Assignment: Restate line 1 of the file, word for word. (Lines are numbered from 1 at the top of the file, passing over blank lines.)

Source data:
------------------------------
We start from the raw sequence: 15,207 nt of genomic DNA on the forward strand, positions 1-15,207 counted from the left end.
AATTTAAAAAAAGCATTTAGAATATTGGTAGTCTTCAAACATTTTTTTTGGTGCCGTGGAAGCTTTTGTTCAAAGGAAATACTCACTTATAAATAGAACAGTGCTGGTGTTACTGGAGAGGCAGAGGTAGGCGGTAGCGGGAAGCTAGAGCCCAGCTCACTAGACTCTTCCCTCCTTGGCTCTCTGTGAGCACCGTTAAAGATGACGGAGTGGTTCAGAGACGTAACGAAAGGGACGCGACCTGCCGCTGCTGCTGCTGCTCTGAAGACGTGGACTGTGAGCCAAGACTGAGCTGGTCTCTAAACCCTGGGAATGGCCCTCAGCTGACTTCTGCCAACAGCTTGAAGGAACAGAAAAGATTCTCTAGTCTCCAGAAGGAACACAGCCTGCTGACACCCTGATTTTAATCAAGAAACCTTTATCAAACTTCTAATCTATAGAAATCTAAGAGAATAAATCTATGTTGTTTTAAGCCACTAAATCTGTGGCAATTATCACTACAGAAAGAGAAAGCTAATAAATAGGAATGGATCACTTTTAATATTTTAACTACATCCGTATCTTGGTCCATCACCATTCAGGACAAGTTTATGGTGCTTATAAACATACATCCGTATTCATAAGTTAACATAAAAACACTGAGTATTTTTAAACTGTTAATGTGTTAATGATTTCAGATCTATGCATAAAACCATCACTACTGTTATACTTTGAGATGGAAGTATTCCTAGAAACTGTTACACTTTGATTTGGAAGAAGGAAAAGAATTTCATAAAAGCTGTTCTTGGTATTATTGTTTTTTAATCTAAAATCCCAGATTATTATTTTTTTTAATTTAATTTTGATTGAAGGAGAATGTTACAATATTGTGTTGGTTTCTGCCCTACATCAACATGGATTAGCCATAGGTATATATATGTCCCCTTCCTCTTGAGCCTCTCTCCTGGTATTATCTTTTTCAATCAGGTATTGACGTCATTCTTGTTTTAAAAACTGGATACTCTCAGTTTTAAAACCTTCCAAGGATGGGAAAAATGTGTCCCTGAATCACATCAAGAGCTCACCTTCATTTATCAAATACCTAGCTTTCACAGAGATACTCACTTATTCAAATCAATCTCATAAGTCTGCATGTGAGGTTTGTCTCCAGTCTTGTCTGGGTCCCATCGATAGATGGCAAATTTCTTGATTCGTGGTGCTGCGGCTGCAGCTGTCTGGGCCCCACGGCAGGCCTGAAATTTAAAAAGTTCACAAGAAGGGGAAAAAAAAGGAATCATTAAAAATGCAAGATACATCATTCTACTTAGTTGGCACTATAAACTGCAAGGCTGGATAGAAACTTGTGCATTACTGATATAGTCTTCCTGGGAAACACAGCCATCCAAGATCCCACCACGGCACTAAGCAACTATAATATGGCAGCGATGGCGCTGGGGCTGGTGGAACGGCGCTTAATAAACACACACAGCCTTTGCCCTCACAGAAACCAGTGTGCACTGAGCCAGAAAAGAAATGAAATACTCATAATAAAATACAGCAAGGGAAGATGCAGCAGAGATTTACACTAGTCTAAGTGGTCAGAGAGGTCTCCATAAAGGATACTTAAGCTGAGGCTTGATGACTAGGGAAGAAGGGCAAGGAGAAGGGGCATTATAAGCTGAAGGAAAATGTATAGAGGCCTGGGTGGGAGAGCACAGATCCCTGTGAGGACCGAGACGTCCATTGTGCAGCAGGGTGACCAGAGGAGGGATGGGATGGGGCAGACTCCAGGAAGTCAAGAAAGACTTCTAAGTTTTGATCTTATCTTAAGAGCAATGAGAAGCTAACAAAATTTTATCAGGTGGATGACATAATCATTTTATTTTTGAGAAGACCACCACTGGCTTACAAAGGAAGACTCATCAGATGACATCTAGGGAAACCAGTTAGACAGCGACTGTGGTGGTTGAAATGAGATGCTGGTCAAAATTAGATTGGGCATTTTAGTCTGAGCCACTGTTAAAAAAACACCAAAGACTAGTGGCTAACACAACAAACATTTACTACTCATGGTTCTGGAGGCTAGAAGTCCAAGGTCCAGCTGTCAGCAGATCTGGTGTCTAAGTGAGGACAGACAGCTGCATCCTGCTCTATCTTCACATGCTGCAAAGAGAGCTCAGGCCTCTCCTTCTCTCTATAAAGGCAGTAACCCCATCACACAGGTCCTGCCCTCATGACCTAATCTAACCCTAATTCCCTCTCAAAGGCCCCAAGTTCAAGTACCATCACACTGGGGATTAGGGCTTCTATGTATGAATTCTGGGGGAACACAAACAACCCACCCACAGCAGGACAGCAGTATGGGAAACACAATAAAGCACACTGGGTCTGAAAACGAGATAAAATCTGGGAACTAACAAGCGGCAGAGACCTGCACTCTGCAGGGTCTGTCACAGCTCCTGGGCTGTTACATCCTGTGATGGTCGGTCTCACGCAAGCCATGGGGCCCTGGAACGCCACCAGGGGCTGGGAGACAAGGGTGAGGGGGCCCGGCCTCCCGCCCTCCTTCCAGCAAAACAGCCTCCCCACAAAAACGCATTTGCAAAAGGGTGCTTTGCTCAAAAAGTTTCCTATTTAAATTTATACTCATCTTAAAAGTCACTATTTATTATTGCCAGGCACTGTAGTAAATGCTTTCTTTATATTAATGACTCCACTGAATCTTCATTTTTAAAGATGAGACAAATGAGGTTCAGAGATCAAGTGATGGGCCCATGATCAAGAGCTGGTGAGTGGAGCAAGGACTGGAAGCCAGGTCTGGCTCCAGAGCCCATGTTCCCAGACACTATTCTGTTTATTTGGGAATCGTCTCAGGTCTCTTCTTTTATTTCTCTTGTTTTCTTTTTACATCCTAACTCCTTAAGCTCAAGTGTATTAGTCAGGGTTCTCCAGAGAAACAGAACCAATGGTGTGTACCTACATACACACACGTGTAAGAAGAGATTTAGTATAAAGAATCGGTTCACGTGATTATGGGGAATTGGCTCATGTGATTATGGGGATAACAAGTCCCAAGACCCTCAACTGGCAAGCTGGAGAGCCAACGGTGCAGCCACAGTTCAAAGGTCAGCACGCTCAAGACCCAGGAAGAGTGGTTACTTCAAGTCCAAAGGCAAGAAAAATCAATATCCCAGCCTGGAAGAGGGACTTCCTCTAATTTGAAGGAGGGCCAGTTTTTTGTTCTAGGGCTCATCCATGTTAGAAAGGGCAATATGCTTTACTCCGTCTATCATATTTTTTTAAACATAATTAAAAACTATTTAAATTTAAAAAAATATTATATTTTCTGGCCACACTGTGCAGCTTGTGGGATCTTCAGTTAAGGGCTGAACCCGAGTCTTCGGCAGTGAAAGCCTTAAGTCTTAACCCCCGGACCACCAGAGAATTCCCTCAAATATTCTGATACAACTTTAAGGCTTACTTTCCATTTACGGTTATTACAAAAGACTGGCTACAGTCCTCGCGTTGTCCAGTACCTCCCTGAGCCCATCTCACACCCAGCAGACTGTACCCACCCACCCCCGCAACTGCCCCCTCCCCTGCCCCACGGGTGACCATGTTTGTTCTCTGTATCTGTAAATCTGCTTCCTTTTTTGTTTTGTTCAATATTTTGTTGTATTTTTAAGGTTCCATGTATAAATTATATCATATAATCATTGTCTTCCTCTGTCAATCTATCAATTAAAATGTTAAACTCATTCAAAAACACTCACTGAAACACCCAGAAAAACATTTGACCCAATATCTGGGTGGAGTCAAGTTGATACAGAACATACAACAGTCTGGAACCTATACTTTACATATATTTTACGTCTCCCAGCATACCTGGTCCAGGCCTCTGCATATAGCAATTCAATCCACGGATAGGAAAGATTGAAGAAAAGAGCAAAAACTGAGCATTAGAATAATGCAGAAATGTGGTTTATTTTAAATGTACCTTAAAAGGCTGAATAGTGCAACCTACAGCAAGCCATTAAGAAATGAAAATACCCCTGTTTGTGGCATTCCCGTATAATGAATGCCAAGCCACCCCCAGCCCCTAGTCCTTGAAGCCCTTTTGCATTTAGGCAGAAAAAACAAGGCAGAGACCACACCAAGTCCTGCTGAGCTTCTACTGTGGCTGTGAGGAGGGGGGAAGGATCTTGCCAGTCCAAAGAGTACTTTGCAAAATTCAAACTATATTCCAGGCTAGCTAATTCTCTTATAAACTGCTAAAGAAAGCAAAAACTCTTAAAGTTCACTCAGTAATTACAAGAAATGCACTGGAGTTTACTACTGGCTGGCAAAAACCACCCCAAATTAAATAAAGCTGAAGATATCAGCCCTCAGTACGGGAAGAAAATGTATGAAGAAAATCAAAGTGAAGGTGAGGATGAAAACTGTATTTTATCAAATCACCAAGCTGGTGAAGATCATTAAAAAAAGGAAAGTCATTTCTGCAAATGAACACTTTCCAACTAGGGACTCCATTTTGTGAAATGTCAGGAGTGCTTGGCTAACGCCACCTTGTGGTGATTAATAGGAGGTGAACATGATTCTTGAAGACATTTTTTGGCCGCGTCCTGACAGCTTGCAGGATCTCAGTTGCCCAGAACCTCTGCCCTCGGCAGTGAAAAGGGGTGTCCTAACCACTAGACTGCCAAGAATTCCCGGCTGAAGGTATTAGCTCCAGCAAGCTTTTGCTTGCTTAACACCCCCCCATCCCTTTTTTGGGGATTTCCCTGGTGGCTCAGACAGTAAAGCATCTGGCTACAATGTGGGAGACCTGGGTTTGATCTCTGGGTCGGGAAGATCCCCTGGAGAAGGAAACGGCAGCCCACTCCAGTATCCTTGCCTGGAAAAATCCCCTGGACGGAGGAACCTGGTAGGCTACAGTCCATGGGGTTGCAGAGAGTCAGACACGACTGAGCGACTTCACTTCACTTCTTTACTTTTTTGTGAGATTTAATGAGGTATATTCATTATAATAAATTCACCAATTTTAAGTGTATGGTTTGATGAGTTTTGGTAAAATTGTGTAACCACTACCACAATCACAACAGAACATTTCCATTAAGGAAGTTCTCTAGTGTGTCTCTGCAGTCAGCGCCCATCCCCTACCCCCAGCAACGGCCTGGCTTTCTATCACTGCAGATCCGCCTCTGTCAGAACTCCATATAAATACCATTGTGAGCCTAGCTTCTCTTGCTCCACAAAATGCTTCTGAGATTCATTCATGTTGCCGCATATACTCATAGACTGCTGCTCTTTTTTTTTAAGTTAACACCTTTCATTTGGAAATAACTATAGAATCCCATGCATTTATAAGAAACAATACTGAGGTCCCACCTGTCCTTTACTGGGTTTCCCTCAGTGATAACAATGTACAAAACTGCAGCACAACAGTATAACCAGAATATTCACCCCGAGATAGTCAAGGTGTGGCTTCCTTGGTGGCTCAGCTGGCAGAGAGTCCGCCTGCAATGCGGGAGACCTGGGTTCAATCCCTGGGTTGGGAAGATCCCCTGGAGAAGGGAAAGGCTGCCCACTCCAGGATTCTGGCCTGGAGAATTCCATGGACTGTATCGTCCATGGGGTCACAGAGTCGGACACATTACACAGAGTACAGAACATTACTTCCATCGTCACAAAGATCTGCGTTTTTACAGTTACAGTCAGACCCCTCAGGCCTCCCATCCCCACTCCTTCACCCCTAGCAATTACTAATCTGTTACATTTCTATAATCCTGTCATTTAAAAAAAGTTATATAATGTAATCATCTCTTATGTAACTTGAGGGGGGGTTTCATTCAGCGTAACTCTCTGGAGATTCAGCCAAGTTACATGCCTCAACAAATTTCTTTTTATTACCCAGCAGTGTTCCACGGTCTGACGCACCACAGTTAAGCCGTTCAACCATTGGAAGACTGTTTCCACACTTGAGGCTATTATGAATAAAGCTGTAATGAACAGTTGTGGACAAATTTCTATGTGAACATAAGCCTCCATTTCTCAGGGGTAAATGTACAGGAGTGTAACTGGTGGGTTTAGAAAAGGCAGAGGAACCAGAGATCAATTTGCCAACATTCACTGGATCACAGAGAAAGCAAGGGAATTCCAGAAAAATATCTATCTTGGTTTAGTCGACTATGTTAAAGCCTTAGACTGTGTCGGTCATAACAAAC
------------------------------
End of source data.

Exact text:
We start from the raw sequence: 15,207 nt of genomic DNA on the forward strand, positions 1-15,207 counted from the left end.